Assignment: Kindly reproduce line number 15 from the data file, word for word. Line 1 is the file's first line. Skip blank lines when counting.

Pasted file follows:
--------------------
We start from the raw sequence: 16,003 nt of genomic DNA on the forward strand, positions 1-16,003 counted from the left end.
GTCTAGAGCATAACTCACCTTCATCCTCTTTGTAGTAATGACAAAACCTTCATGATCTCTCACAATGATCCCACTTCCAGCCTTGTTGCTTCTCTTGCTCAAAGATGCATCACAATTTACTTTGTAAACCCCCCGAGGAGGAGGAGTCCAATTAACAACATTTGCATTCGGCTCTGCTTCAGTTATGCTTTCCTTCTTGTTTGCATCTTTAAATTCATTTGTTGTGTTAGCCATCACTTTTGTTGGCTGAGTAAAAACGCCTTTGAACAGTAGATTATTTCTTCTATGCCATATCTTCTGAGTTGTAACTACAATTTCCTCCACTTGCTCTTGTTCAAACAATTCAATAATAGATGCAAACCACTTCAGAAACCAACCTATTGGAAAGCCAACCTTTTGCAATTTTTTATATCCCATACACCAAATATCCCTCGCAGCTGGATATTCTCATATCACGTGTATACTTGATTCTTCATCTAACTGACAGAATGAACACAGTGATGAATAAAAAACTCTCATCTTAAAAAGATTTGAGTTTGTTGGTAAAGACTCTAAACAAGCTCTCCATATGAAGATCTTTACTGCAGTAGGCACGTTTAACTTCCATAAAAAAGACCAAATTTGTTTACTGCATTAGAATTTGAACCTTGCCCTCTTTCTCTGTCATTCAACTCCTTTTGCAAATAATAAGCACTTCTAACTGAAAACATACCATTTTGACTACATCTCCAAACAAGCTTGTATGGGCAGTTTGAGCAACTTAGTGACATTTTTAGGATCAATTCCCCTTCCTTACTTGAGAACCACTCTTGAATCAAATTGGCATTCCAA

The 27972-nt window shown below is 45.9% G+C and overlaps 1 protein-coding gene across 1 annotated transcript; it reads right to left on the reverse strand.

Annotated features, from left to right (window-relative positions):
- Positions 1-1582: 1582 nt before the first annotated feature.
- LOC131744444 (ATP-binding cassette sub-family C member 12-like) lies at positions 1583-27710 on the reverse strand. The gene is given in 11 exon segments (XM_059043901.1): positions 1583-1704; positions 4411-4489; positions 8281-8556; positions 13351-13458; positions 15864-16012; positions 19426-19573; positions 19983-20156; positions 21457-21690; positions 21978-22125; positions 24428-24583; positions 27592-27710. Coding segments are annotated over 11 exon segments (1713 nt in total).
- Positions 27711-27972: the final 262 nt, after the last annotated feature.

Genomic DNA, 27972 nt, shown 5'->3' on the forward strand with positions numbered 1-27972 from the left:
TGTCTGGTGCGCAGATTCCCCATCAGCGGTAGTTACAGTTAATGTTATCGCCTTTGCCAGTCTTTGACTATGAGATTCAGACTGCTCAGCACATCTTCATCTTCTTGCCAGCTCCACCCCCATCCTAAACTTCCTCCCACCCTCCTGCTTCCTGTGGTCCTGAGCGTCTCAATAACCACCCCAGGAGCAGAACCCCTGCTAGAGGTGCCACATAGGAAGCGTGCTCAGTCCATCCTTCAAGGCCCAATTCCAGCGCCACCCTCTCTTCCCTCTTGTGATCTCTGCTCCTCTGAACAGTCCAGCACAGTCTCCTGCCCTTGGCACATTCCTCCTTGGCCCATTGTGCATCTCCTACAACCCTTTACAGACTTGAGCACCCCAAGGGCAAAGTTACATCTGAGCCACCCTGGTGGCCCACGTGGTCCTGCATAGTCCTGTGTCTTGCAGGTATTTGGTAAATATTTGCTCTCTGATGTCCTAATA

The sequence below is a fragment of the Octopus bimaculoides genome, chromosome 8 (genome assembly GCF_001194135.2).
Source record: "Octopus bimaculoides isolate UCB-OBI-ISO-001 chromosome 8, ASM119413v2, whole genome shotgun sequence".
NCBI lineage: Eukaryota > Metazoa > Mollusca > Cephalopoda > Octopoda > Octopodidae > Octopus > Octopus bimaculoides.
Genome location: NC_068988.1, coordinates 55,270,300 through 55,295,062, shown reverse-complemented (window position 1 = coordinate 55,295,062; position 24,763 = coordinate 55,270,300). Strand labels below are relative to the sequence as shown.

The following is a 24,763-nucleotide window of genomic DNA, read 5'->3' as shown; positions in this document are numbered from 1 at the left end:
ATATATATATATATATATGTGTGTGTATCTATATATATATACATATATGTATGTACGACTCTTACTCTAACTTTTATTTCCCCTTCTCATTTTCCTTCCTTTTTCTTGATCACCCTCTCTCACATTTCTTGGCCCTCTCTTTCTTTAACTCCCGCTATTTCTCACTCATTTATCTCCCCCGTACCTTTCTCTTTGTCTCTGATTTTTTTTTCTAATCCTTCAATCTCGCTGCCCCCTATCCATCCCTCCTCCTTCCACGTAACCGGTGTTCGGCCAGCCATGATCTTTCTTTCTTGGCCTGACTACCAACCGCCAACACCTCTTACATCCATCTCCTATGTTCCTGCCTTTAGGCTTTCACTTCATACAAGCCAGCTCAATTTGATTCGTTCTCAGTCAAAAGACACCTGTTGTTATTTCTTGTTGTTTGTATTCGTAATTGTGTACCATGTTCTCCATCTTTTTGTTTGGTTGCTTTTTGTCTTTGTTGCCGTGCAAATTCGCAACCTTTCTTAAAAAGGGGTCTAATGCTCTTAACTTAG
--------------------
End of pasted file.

ATATATATATATATATATGTGTGTGTATCTATATATATATACATATATGTATGTACGACTCTTACTCTAACTTTTATTTCCCCTTCTCATTTTCCTTCCTTTTTCTTGATCACCCTCTCTCACATTTCTTGGCCCTCTCTTTCTTTAACTCCCGCTATTTCTCACTCATTTATCTCCCCCGTACCTTTCTCTTTGTCTCTGATTTTTTTTTCTAATCCTTCAATCTCGCTGCCCCCTATCCATCCCTCCTCCTTCCACGTAACCGGTGTTCGGCCAGCCATGATCTTTCTTTCTTGGCCTGACTACCAACCGCCAACACCTCTTACATCCATCTCCTATGTTCCTGCCTTTAGGCTTTCACTTCATACAAGCCAGCTCAATTTGATTCGTTCTCAGTCAAAAGACACCTGTTGTTATTTCTTGTTGTTTGTATTCGTAATTGTGTACCATGTTCTCCATCTTTTTGTTTGGTTGCTTTTTGTCTTTGTTGCCGTGCAAATTCGCAACCTTTCTTAAAAAGGGGTCTAATGCTCTTAACTTAG